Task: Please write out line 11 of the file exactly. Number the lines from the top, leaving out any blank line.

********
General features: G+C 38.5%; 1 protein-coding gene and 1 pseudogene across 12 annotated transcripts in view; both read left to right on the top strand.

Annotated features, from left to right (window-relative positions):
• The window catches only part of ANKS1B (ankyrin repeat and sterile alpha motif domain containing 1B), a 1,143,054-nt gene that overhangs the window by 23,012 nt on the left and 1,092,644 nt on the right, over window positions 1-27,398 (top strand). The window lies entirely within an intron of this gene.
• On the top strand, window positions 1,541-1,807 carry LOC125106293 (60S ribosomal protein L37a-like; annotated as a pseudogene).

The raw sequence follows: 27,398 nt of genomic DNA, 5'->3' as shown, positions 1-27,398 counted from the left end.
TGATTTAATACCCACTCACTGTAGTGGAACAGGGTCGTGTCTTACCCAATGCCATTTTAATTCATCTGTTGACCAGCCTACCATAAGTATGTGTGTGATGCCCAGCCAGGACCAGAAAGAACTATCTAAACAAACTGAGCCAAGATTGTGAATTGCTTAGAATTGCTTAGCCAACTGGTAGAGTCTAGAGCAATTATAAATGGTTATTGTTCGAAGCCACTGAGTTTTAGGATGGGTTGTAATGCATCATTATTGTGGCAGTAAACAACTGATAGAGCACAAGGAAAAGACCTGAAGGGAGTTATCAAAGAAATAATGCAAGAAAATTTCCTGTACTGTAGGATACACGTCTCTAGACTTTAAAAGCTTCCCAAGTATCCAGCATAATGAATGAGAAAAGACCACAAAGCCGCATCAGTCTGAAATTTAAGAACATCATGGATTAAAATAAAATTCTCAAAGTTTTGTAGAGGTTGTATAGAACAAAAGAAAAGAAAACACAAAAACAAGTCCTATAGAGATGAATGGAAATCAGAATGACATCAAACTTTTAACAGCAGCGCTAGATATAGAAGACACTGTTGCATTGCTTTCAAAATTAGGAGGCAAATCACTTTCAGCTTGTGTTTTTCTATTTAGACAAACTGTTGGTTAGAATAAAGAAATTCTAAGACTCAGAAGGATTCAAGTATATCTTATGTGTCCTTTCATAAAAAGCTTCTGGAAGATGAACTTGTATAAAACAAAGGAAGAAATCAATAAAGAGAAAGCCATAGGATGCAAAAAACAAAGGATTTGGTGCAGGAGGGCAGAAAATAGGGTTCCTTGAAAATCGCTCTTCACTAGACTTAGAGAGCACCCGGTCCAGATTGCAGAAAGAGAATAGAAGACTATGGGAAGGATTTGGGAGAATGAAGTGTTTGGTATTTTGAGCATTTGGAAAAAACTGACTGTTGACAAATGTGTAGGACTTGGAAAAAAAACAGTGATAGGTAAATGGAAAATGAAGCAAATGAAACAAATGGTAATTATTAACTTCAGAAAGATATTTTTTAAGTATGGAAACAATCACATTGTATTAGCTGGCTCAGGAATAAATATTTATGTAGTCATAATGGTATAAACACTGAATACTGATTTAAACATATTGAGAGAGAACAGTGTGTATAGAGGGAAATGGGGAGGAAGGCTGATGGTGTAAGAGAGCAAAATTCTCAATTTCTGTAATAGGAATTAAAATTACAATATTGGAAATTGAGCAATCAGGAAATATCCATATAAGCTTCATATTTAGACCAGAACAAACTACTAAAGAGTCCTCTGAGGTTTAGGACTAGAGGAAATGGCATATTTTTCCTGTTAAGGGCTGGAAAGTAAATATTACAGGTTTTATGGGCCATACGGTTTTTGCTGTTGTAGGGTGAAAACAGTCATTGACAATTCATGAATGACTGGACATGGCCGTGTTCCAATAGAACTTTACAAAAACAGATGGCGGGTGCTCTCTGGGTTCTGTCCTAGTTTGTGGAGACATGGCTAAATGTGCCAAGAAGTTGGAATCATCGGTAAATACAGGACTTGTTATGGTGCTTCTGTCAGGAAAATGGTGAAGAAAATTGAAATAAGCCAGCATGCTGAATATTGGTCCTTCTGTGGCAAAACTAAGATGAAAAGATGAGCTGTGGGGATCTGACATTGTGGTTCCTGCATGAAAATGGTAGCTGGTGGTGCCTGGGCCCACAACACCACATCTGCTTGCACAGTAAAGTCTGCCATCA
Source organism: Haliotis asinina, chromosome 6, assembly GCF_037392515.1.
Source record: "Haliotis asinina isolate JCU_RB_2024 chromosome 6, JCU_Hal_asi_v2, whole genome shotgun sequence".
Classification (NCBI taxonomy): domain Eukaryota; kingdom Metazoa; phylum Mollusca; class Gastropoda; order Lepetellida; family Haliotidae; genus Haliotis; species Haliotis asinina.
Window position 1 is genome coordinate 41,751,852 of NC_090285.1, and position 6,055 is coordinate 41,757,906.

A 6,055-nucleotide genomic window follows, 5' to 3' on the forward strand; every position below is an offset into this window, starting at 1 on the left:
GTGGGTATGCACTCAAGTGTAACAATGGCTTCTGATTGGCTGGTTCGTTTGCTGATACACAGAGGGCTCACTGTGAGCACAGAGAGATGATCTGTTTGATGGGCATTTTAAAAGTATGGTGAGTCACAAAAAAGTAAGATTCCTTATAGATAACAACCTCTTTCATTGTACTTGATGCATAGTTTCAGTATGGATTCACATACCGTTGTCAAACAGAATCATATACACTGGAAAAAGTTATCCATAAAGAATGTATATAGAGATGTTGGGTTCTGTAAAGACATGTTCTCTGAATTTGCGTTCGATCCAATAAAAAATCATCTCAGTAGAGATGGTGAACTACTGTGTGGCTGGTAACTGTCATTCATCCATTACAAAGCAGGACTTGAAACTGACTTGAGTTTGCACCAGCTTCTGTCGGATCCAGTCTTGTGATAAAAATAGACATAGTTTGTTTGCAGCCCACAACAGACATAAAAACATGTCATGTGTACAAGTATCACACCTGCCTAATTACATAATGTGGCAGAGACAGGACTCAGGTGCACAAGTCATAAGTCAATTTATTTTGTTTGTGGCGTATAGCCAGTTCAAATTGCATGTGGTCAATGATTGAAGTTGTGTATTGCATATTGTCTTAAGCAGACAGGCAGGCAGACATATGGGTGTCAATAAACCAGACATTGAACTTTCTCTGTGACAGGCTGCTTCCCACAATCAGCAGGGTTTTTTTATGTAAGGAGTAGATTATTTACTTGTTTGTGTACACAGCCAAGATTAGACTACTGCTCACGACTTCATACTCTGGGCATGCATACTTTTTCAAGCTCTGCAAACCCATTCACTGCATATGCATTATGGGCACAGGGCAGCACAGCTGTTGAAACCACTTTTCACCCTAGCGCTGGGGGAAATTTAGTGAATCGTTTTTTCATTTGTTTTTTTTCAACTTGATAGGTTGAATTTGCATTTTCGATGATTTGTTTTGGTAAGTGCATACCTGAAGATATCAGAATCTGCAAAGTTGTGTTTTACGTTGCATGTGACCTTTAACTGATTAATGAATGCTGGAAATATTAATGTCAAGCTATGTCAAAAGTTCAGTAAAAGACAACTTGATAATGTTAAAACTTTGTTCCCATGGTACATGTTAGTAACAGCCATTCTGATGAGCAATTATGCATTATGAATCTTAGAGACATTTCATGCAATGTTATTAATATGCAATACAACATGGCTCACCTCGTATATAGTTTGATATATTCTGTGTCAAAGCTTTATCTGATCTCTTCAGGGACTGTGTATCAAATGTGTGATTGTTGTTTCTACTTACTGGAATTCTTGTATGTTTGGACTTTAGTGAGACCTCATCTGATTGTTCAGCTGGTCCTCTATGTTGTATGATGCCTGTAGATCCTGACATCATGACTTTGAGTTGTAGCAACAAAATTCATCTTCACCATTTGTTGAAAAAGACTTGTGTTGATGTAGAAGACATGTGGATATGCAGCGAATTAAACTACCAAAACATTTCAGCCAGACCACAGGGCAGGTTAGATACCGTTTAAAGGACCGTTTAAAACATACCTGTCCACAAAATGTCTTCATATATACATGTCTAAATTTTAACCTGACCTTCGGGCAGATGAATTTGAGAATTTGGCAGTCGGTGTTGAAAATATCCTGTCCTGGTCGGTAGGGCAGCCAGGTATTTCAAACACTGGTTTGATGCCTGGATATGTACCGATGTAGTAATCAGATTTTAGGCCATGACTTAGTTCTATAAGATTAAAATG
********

A 6,055-nucleotide genomic window follows, 5' to 3' on the forward strand; every position below is an offset into this window, starting at 1 on the left: